North Delta Inn demolished – By Ray Hudson


main-northdelta-innOn Christmas Eve, demolition of the North Delta Inn, which started life as the Scottsdale Inn in 1971, brought the forty-five year old structure to a large pile of debris in just a few hours.

The building had been in decline for over a decade. During that time the owners sought to redevelop the property with residential towers and stores, which had not been approved by Delta Council. During this period the hotel became a shadow of the hotel it was intended to be when the Scottsdale Inn was first built as the second phase of the ambitious Scottsdale Town Centre development in 1971.

In July 2015, North Delta’s only hotel was closed, and the residents evicted, when a fire inspection deemed it a fire risk. Reports said inspectors found a long list of fire code violations, ranging from poor lighting to blocked emergency exits. The hazards were reported to such that the building was not habitable and the property owner was required to have security guards on the unoccupied site 24-hours a day in case of an emergency.

“It was a Christmas present for the Mayor, council and the good neighbours who live around that area,” said George Harvie, the Chief Administrative Officer (CAO) for Delta. “It’s been a struggle for us, over the last ten years, to get the owner to work on developing the property. We had an illegal occupancy with regards to individuals that were just released from the courts. It was an illegal halfway house and we didn’t want to see a proliferation of halfway houses along Scott Road.”

“Recently, the owner wanted to relocate the liquor store from the hotel to a building on an adjacent property that he owns,” said Harvie, “We gave him a three-year temporary-use permit on the condition that he had to have that building down by the end of this year. Also, before that permission was given I made sure, through our building and bylaw officers, that the owner had to have a pest control company ensure it was rodent-free. The last thing we wanted to do was take that old building down and have a proliferation of rats and mice going into the nearby residential community.”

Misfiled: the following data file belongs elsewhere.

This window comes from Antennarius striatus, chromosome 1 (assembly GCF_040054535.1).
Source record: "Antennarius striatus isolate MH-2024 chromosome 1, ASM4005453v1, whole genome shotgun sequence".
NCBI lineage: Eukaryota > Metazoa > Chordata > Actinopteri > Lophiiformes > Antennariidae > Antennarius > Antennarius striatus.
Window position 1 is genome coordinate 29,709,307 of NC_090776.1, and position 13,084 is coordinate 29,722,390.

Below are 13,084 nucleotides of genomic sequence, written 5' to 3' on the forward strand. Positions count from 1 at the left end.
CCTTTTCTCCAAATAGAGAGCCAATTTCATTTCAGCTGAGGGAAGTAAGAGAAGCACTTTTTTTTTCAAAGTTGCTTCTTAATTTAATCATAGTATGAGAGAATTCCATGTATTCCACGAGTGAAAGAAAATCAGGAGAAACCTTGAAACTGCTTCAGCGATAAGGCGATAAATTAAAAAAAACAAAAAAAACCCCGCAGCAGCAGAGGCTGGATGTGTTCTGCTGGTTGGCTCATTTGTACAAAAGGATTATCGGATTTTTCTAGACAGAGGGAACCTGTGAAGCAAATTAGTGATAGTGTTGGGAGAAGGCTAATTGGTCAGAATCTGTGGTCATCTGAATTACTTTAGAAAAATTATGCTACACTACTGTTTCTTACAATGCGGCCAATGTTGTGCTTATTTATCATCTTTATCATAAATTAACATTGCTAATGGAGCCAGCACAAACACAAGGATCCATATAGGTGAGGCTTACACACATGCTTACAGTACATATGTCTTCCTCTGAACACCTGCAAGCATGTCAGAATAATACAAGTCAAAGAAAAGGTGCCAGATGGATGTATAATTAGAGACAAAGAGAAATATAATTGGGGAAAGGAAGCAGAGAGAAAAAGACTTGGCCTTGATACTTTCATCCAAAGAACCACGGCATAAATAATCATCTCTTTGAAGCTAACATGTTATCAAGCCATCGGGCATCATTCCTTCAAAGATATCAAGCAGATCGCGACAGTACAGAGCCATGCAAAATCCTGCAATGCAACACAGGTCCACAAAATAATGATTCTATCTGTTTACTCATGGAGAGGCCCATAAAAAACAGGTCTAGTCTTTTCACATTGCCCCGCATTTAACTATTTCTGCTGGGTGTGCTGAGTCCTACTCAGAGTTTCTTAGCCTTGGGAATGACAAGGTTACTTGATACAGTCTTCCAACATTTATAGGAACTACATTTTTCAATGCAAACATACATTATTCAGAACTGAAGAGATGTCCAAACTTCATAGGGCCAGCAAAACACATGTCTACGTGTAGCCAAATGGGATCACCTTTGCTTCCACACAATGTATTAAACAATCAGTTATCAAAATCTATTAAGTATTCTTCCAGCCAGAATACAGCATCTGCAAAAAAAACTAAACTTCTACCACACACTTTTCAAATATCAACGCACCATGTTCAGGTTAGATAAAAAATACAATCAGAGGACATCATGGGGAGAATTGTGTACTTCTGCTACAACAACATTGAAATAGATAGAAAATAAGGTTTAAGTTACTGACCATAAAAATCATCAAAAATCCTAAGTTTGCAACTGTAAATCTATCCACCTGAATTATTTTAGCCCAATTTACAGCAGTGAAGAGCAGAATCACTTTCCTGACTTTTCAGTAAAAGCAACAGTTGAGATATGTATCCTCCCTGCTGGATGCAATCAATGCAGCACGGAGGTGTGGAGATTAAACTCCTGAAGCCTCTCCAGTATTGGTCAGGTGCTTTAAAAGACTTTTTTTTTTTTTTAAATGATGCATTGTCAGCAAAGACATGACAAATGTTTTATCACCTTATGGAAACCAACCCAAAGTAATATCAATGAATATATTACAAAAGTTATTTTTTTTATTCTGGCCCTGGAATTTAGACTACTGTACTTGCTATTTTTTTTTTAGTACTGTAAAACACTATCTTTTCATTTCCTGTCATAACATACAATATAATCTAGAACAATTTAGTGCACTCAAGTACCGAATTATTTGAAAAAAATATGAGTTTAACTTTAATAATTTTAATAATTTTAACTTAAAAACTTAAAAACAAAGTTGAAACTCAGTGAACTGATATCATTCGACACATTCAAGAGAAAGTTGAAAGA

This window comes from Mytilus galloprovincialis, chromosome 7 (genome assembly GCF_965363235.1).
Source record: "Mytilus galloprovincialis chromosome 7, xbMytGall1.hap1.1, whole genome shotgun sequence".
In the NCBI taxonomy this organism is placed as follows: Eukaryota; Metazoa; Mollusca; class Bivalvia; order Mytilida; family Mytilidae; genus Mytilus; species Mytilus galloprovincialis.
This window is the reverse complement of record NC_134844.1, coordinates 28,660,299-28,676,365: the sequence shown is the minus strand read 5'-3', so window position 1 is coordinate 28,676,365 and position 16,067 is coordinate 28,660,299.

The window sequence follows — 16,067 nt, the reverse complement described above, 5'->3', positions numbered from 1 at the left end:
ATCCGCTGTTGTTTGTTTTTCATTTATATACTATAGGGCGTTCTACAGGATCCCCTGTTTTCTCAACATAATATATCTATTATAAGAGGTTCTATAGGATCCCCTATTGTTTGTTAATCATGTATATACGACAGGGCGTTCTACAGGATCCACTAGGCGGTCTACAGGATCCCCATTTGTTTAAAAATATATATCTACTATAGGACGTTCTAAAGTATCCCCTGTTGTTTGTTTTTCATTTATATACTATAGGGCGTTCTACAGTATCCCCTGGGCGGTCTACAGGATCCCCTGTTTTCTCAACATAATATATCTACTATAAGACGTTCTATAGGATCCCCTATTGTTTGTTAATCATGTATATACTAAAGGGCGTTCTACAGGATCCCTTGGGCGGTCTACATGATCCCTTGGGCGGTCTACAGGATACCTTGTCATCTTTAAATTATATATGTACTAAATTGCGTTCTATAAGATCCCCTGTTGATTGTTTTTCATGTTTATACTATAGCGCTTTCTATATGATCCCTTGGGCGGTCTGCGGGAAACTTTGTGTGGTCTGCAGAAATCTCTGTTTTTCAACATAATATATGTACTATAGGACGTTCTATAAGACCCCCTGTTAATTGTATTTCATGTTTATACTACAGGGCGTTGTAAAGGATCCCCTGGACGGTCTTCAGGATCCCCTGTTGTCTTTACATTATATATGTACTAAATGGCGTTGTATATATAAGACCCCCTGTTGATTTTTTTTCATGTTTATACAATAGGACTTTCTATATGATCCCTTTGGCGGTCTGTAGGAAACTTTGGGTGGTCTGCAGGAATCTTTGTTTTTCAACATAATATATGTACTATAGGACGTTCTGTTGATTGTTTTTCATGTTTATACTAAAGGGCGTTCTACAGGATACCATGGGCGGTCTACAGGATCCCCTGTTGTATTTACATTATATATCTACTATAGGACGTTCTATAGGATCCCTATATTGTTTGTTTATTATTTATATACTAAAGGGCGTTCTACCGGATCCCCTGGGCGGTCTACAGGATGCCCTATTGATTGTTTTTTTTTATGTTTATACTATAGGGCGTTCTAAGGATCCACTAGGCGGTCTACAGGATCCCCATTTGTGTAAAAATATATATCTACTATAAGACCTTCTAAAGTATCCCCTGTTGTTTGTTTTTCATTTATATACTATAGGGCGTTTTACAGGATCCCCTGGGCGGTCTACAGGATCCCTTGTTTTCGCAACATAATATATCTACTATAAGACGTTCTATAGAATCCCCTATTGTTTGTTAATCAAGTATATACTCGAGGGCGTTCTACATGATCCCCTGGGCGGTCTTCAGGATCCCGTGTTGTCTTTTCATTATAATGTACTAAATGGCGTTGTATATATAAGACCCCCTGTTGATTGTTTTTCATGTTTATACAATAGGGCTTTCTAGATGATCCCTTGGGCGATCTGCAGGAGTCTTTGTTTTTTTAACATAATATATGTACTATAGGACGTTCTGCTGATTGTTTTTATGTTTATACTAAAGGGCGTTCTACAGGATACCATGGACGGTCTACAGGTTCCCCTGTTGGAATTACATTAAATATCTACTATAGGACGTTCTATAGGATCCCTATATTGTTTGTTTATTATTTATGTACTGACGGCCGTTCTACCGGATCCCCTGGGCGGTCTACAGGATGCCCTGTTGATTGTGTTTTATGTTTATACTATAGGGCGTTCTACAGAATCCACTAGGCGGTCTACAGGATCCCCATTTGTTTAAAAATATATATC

Asked what was now planned for the property, Harvie said this was being driven by the owner who will need to make an application to council for any new development.

The principle owner, Ron Dhanda, was not available for comment, but messages have been left and we hope to speak with him when he is available.

“We said we’d support a plan,” said Harvie, “if it was in the economic incentive zone for Scott Road. We were very successful with The Rise (at 80th & Scott Rd).  They received over $2 million in incentives, which were gained by delaying taxes and DCCs (Development Cost Charges). So this spring, Delta will end up with a building, on a property which previously was paying about thirty-thousand dollars in taxes, to one that will be paying about three-hundred thousand dollars. And we will get that return very quickly.”

Harvie said the owner had been made well aware that the city was interested in having another high-rise in that location, and has offered the same incentives on this property, “but the owner has chosen, so far, not to take advantage of them.”

“Again,” said Harvie, “he didn’t follow directions that staff and council gave him insofar as what Delta felt would be acceptable under a public hearing.”

Also happening along the Scott Road Corridor:  

George Harvie, Delta CAO.
George Harvie, Delta CAO.

In other developments, the city was working on an application from a very solid company and individual who is a North Delta resident, for a high-rise development on the northwest corner of Scott Road and 75A Street.
“We’re optimistic that we’ll be putting a report to council early in the Spring of 2018 for that proposal to go through the public hearing process,” said Harvie. “That’s going to be a really good improvement for the corridor.”

Asked about any other good news for the residents of North Delta in the New Year, Harvie said that North Delta is continually being improved.

“You look at the assessments, our neighbourhood Road Improvement Program where we replace infrastructure and include bike lanes, where we can add sidewalks and curbs, has really lifted up the appearance of the community. I hear that feedback from a number of individuals.
We have parking problems which we are addressing through a new zoning bylaw going through for public consultation in the spring. Right now we have a policy supported by council that if you want to put a suite in a new building, the width has to be approximately fifty feet, which is to provide off-street parking. Over the Christmas holidays I talked with a young couple who both work shifts. The young lady is a nurse and she really appreciates being able to drive right up to her house when she’s coming off shift at night. It’s important that we ensure that parking isn’t taking up the whole street.”